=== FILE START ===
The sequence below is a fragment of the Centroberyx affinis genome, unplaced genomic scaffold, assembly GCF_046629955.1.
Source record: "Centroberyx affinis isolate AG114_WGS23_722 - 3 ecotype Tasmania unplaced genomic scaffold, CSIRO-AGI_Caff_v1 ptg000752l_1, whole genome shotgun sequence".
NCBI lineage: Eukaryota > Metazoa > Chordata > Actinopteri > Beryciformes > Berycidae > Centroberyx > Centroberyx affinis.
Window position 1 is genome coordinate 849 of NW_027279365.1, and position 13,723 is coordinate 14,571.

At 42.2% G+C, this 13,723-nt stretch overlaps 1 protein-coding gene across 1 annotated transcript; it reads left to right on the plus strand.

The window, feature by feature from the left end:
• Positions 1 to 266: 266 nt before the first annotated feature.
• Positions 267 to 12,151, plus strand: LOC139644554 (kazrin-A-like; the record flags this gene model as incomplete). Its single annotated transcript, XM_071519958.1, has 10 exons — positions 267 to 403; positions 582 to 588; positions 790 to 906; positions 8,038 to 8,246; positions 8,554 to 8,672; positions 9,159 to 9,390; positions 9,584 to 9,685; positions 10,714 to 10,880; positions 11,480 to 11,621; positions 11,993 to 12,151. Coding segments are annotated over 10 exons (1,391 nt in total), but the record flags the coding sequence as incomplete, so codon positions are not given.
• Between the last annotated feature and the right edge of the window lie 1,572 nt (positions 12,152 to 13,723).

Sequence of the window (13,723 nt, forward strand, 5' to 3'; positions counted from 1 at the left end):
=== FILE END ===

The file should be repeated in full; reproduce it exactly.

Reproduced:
The sequence below is a fragment of the Centroberyx affinis genome, unplaced genomic scaffold, assembly GCF_046629955.1.
Source record: "Centroberyx affinis isolate AG114_WGS23_722 - 3 ecotype Tasmania unplaced genomic scaffold, CSIRO-AGI_Caff_v1 ptg000752l_1, whole genome shotgun sequence".
NCBI lineage: Eukaryota > Metazoa > Chordata > Actinopteri > Beryciformes > Berycidae > Centroberyx > Centroberyx affinis.
Window position 1 is genome coordinate 849 of NW_027279365.1, and position 13,723 is coordinate 14,571.

At 42.2% G+C, this 13,723-nt stretch overlaps 1 protein-coding gene across 1 annotated transcript; it reads left to right on the plus strand.

The window, feature by feature from the left end:
• Positions 1 to 266: 266 nt before the first annotated feature.
• Positions 267 to 12,151, plus strand: LOC139644554 (kazrin-A-like; the record flags this gene model as incomplete). Its single annotated transcript, XM_071519958.1, has 10 exons — positions 267 to 403; positions 582 to 588; positions 790 to 906; positions 8,038 to 8,246; positions 8,554 to 8,672; positions 9,159 to 9,390; positions 9,584 to 9,685; positions 10,714 to 10,880; positions 11,480 to 11,621; positions 11,993 to 12,151. Coding segments are annotated over 10 exons (1,391 nt in total), but the record flags the coding sequence as incomplete, so codon positions are not given.
• Between the last annotated feature and the right edge of the window lie 1,572 nt (positions 12,152 to 13,723).

Sequence of the window (13,723 nt, forward strand, 5' to 3'; positions counted from 1 at the left end):